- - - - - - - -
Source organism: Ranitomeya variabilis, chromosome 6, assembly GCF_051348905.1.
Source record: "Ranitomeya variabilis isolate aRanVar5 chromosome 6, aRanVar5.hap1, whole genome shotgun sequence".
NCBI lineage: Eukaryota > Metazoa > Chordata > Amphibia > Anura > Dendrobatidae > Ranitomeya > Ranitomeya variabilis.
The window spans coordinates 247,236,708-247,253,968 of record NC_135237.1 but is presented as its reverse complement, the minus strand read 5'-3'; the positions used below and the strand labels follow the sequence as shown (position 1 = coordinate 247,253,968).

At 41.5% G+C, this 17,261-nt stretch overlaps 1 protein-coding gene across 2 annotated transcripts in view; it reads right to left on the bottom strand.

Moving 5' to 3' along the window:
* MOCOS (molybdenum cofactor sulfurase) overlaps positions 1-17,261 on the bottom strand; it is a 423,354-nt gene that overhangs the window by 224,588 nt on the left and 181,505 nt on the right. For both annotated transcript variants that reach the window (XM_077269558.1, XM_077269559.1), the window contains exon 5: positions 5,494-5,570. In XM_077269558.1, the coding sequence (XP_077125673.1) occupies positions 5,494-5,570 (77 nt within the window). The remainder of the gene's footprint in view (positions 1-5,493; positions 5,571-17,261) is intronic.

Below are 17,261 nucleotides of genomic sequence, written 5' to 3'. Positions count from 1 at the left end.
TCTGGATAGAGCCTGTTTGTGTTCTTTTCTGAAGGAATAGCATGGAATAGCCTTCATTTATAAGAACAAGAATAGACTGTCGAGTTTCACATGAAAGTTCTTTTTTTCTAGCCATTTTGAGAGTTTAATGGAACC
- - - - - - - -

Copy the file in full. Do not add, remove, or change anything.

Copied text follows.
Source organism: Ranitomeya variabilis, chromosome 6, assembly GCF_051348905.1.
Source record: "Ranitomeya variabilis isolate aRanVar5 chromosome 6, aRanVar5.hap1, whole genome shotgun sequence".
NCBI lineage: Eukaryota > Metazoa > Chordata > Amphibia > Anura > Dendrobatidae > Ranitomeya > Ranitomeya variabilis.
The window spans coordinates 247,236,708-247,253,968 of record NC_135237.1 but is presented as its reverse complement, the minus strand read 5'-3'; the positions used below and the strand labels follow the sequence as shown (position 1 = coordinate 247,253,968).

At 41.5% G+C, this 17,261-nt stretch overlaps 1 protein-coding gene across 2 annotated transcripts in view; it reads right to left on the bottom strand.

Moving 5' to 3' along the window:
* MOCOS (molybdenum cofactor sulfurase) overlaps positions 1-17,261 on the bottom strand; it is a 423,354-nt gene that overhangs the window by 224,588 nt on the left and 181,505 nt on the right. For both annotated transcript variants that reach the window (XM_077269558.1, XM_077269559.1), the window contains exon 5: positions 5,494-5,570. In XM_077269558.1, the coding sequence (XP_077125673.1) occupies positions 5,494-5,570 (77 nt within the window). The remainder of the gene's footprint in view (positions 1-5,493; positions 5,571-17,261) is intronic.

Below are 17,261 nucleotides of genomic sequence, written 5' to 3'. Positions count from 1 at the left end.
TCTGGATAGAGCCTGTTTGTGTTCTTTTCTGAAGGAATAGCATGGAATAGCCTTCATTTATAAGAACAAGAATAGACTGTCGAGTTTCACATGAAAGTTCTTTTTTTCTAGCCATTTTGAGAGTTTAATGGAACC